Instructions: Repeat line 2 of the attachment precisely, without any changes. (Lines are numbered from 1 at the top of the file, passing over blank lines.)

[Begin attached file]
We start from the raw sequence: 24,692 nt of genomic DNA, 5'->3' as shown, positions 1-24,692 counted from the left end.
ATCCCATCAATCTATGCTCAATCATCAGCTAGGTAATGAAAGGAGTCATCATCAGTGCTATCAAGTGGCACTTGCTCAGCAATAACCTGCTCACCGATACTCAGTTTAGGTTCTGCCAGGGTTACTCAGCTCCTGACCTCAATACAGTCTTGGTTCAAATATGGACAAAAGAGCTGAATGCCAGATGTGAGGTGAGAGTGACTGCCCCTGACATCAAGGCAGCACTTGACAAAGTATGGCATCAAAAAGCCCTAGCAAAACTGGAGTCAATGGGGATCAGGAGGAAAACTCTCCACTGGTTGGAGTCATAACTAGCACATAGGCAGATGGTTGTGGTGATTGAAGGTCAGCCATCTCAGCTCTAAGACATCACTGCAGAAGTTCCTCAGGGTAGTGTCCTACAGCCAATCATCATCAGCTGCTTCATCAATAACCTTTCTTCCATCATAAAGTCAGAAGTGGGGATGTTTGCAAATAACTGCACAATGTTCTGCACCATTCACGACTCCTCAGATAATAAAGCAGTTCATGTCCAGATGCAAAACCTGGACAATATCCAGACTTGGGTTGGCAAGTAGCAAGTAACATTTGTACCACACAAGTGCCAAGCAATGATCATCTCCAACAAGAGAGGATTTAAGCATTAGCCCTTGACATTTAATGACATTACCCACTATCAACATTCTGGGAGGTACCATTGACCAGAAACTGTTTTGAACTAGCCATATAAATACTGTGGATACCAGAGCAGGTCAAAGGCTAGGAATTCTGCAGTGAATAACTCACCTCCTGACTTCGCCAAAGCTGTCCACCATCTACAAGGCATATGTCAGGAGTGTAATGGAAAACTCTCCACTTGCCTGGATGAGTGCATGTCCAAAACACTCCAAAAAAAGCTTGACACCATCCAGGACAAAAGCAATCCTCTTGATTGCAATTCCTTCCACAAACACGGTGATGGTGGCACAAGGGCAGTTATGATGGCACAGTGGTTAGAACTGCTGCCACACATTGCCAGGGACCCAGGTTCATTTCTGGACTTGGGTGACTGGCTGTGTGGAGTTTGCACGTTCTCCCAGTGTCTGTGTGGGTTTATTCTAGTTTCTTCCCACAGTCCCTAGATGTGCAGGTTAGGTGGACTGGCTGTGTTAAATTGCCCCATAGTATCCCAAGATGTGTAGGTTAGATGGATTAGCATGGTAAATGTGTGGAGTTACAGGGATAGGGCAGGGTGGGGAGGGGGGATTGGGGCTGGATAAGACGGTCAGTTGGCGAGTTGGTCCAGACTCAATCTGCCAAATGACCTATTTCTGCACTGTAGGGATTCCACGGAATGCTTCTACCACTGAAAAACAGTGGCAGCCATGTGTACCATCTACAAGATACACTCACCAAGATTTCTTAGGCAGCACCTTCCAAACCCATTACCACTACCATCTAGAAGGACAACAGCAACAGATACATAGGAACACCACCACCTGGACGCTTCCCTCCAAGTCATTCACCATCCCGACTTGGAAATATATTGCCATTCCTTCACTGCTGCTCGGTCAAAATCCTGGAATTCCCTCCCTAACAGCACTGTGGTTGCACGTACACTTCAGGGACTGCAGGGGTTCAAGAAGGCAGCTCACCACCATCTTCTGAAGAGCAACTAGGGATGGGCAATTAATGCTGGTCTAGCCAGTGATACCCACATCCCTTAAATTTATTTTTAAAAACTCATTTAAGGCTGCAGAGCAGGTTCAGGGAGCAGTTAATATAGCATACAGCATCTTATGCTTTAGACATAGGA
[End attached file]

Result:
ATCCCATCAATCTATGCTCAATCATCAGCTAGGTAATGAAAGGAGTCATCATCAGTGCTATCAAGTGGCACTTGCTCAGCAATAACCTGCTCACCGATACTCAGTTTAGGTTCTGCCAGGGTTACTCAGCTCCTGACCTCAATACAGTCTTGGTTCAAATATGGACAAAAGAGCTGAATGCCAGATGTGAGGTGAGAGTGACTGCCCCTGACATCAAGGCAGCACTTGACAAAGTATGGCATCAAAAAGCCCTAGCAAAACTGGAGTCAATGGGGATCAGGAGGAAAACTCTCCACTGGTTGGAGTCATAACTAGCACATAGGCAGATGGTTGTGGTGATTGAAGGTCAGCCATCTCAGCTCTAAGACATCACTGCAGAAGTTCCTCAGGGTAGTGTCCTACAGCCAATCATCATCAGCTGCTTCATCAATAACCTTTCTTCCATCATAAAGTCAGAAGTGGGGATGTTTGCAAATAACTGCACAATGTTCTGCACCATTCACGACTCCTCAGATAATAAAGCAGTTCATGTCCAGATGCAAAACCTGGACAATATCCAGACTTGGGTTGGCAAGTAGCAAGTAACATTTGTACCACACAAGTGCCAAGCAATGATCATCTCCAACAAGAGAGGATTTAAGCATTAGCCCTTGACATTTAATGACATTACCCACTATCAACATTCTGGGAGGTACCATTGACCAGAAACTGTTTTGAACTAGCCATATAAATACTGTGGATACCAGAGCAGGTCAAAGGCTAGGAATTCTGCAGTGAATAACTCACCTCCTGACTTCGCCAAAGCTGTCCACCATCTACAAGGCATATGTCAGGAGTGTAATGGAAAACTCTCCACTTGCCTGGATGAGTGCATGTCCAAAACACTCCAAAAAAAGCTTGACACCATCCAGGACAAAAGCAATCCTCTTGATTGCAATTCCTTCCACAAACACGGTGATGGTGGCACAAGGGCAGTTATGATGGCACAGTGGTTAGAACTGCTGCCACACATTGCCAGGGACCCAGGTTCATTTCTGGACTTGGGTGACTGGCTGTGTGGAGTTTGCACGTTCTCCCAGTGTCTGTGTGGGTTTATTCTAGTTTCTTCCCACAGTCCCTAGATGTGCAGGTTAGGTGGACTGGCTGTGTTAAATTGCCCCATAGTATCCCAAGATGTGTAGGTTAGATGGATTAGCATGGTAAATGTGTGGAGTTACAGGGATAGGGCAGGGTGGGGAGGGGGGATTGGGGCTGGATAAGACGGTCAGTTGGCGAGTTGGTCCAGACTCAATCTGCCAAATGACCTATTTCTGCACTGTAGGGATTCCACGGAATGCTTCTACCACTGAAAAACAGTGGCAGCCATGTGTACCATCTACAAGATACACTCACCAAGATTTCTTAGGCAGCACCTTCCAAACCCATTACCACTACCATCTAGAAGGACAACAGCAACAGATACATAGGAACACCACCACCTGGACGCTTCCCTCCAAGTCATTCACCATCCCGACTTGGAAATATATTGCCATTCCTTCACTGCTGCTCGGTCAAAATCCTGGAATTCCCTCCCTAACAGCACTGTGGTTGCACGTACACTTCAGGGACTGCAGGGGTTCAAGAAGGCAGCTCACCACCATCTTCTGAAGAGCAACTAGGGATGGGCAATTAATGCTGGTCTAGCCAGTGATACCCACATCCCTTAAATTTATTTTTAAAAACTCATTTAAGGCTGCAGAGCAGGTTCAGGGAGCAGTTAATATAGCATACAGCATCTTATGCTTTAGACATAGGA